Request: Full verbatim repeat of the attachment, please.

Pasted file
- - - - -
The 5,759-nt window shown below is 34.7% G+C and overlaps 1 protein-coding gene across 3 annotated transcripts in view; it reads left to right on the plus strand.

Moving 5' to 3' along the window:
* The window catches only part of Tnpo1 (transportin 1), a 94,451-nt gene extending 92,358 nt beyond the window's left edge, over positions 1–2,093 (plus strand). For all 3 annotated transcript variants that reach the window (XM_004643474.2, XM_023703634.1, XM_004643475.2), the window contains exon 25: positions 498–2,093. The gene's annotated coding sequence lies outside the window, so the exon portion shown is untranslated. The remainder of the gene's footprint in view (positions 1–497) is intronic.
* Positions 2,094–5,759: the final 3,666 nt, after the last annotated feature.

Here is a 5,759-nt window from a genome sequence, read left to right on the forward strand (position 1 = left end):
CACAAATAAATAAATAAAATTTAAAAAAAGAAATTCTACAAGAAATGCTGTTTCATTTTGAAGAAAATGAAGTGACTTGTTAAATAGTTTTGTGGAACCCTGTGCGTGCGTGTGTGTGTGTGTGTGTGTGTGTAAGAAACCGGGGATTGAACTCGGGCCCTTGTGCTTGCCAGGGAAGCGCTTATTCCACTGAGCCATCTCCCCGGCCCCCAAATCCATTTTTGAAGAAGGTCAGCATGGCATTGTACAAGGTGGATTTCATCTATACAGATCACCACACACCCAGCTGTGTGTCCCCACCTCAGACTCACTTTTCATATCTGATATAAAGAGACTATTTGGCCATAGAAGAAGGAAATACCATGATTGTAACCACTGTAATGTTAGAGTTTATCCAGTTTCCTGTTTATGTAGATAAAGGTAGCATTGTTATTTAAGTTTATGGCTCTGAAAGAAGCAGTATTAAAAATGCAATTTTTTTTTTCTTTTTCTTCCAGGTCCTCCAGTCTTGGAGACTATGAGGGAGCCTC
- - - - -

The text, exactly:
The 5,759-nt window shown below is 34.7% G+C and overlaps 1 protein-coding gene across 3 annotated transcripts in view; it reads left to right on the plus strand.

Moving 5' to 3' along the window:
* The window catches only part of Tnpo1 (transportin 1), a 94,451-nt gene extending 92,358 nt beyond the window's left edge, over positions 1–2,093 (plus strand). For all 3 annotated transcript variants that reach the window (XM_004643474.2, XM_023703634.1, XM_004643475.2), the window contains exon 25: positions 498–2,093. The gene's annotated coding sequence lies outside the window, so the exon portion shown is untranslated. The remainder of the gene's footprint in view (positions 1–497) is intronic.
* Positions 2,094–5,759: the final 3,666 nt, after the last annotated feature.

Here is a 5,759-nt window from a genome sequence, read left to right on the forward strand (position 1 = left end):
CACAAATAAATAAATAAAATTTAAAAAAAGAAATTCTACAAGAAATGCTGTTTCATTTTGAAGAAAATGAAGTGACTTGTTAAATAGTTTTGTGGAACCCTGTGCGTGCGTGTGTGTGTGTGTGTGTGTGTGTAAGAAACCGGGGATTGAACTCGGGCCCTTGTGCTTGCCAGGGAAGCGCTTATTCCACTGAGCCATCTCCCCGGCCCCCAAATCCATTTTTGAAGAAGGTCAGCATGGCATTGTACAAGGTGGATTTCATCTATACAGATCACCACACACCCAGCTGTGTGTCCCCACCTCAGACTCACTTTTCATATCTGATATAAAGAGACTATTTGGCCATAGAAGAAGGAAATACCATGATTGTAACCACTGTAATGTTAGAGTTTATCCAGTTTCCTGTTTATGTAGATAAAGGTAGCATTGTTATTTAAGTTTATGGCTCTGAAAGAAGCAGTATTAAAAATGCAATTTTTTTTTTCTTTTTCTTCCAGGTCCTCCAGTCTTGGAGACTATGAGGGAGCCTC